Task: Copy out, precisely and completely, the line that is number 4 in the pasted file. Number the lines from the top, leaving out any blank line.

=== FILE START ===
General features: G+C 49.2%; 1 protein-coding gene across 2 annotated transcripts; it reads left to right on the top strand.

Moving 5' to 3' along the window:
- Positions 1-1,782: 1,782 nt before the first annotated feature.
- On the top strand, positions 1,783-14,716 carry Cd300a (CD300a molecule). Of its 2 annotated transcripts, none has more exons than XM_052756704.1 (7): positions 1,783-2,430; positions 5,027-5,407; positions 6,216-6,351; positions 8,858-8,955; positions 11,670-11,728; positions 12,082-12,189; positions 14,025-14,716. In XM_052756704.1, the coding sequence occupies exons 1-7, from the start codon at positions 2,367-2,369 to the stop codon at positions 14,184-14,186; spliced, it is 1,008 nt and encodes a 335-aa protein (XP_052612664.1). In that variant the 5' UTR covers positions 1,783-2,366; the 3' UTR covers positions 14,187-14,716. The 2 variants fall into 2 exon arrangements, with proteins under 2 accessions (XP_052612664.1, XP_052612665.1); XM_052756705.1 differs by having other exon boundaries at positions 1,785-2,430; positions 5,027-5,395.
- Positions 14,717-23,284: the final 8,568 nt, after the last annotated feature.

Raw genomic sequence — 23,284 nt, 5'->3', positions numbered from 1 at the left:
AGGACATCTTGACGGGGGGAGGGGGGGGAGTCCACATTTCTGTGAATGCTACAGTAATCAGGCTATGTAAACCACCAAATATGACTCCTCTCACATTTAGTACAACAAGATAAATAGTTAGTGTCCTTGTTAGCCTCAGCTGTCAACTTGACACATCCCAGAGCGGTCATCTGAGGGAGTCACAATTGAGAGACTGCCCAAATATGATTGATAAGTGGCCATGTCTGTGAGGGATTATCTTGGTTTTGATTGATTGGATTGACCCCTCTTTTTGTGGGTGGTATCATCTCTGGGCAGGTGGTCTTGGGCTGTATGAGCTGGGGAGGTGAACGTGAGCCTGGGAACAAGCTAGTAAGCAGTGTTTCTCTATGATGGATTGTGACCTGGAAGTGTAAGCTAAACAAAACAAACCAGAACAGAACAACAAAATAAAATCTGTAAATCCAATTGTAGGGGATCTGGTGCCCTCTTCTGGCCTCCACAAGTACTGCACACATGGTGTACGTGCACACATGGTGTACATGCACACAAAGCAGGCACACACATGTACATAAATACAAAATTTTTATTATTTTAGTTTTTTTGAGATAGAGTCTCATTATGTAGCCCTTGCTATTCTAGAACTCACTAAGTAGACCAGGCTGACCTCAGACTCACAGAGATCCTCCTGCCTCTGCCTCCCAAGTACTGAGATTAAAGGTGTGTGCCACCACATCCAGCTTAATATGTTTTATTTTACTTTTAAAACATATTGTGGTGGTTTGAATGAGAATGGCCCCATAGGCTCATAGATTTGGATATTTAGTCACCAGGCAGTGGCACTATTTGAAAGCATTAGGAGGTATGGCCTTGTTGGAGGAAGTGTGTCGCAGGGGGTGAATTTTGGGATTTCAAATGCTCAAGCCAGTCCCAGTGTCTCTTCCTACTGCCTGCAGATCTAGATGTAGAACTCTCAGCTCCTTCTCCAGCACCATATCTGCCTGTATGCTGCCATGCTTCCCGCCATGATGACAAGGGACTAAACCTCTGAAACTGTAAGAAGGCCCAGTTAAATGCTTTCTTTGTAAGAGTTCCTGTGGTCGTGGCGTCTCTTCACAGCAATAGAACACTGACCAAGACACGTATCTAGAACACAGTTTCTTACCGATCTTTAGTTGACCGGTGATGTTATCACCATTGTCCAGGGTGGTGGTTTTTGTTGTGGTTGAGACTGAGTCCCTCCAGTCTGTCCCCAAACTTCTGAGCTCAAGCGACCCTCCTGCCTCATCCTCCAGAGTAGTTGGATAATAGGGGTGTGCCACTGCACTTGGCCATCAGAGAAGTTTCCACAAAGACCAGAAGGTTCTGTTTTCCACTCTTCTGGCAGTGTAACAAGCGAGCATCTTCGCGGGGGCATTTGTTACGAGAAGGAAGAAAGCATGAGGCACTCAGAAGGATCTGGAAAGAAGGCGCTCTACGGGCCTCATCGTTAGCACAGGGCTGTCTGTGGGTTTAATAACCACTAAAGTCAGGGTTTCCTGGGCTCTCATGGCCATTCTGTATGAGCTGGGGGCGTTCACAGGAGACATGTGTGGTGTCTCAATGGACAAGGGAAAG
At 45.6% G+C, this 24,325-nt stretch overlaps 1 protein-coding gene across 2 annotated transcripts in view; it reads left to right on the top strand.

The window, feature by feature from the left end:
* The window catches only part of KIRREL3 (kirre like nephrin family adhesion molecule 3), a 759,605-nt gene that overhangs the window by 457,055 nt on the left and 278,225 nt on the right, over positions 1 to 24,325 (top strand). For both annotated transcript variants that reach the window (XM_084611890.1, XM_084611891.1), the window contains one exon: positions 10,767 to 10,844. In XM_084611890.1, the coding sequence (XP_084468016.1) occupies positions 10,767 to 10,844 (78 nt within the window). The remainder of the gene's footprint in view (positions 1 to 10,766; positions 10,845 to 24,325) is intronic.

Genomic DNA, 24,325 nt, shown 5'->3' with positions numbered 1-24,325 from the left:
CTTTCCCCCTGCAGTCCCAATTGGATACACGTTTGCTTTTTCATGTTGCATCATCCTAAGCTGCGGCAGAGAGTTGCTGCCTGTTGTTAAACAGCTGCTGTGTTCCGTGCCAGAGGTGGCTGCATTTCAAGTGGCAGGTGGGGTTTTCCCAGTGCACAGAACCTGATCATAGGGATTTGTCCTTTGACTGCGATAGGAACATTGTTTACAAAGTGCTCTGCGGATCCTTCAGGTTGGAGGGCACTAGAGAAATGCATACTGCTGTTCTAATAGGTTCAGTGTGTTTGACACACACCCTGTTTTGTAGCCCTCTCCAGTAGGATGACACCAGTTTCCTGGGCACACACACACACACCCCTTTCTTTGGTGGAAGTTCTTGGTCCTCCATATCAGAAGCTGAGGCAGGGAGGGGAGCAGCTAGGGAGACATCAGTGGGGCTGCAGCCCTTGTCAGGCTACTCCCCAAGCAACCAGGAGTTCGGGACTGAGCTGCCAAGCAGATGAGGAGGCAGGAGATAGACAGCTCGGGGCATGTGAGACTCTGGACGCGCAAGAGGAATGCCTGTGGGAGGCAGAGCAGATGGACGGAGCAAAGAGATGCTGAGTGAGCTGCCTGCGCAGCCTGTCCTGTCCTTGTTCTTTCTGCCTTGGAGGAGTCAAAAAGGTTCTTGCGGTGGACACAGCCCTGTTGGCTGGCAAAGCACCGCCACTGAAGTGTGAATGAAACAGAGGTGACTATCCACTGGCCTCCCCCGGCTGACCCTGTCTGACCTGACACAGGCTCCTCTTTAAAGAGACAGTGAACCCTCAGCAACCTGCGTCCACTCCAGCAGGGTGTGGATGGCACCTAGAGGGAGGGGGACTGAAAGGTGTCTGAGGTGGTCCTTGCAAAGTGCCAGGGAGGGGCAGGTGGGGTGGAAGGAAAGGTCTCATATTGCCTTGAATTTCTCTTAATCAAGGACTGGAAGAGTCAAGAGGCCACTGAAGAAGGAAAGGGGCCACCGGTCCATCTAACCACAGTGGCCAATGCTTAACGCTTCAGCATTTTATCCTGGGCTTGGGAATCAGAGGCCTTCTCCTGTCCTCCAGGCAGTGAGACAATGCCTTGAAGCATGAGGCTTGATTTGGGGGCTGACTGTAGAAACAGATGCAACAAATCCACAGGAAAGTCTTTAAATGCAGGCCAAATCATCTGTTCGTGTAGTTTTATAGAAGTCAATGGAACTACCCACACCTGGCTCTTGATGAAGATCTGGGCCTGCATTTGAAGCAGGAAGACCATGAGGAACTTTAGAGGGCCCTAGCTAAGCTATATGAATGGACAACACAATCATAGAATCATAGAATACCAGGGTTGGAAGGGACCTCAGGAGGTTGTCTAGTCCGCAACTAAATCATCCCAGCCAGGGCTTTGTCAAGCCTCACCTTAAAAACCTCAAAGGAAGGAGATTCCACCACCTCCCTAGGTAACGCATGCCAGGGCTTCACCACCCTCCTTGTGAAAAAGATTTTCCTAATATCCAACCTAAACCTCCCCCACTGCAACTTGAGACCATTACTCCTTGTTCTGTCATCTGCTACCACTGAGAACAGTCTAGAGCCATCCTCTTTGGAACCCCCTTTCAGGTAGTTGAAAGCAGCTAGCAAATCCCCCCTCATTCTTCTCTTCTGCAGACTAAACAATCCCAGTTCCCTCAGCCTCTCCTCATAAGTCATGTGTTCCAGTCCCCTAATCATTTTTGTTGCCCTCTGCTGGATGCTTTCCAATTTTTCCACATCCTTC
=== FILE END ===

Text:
- On the top strand, positions 1,783-14,716 carry Cd300a (CD300a molecule). Of its 2 annotated transcripts, none has more exons than XM_052756704.1 (7): positions 1,783-2,430; positions 5,027-5,407; positions 6,216-6,351; positions 8,858-8,955; positions 11,670-11,728; positions 12,082-12,189; positions 14,025-14,716. In XM_052756704.1, the coding sequence occupies exons 1-7, from the start codon at positions 2,367-2,369 to the stop codon at positions 14,184-14,186; spliced, it is 1,008 nt and encodes a 335-aa protein (XP_052612664.1). In that variant the 5' UTR covers positions 1,783-2,366; the 3' UTR covers positions 14,187-14,716. The 2 variants fall into 2 exon arrangements, with proteins under 2 accessions (XP_052612664.1, XP_052612665.1); XM_052756705.1 differs by having other exon boundaries at positions 1,785-2,430; positions 5,027-5,395.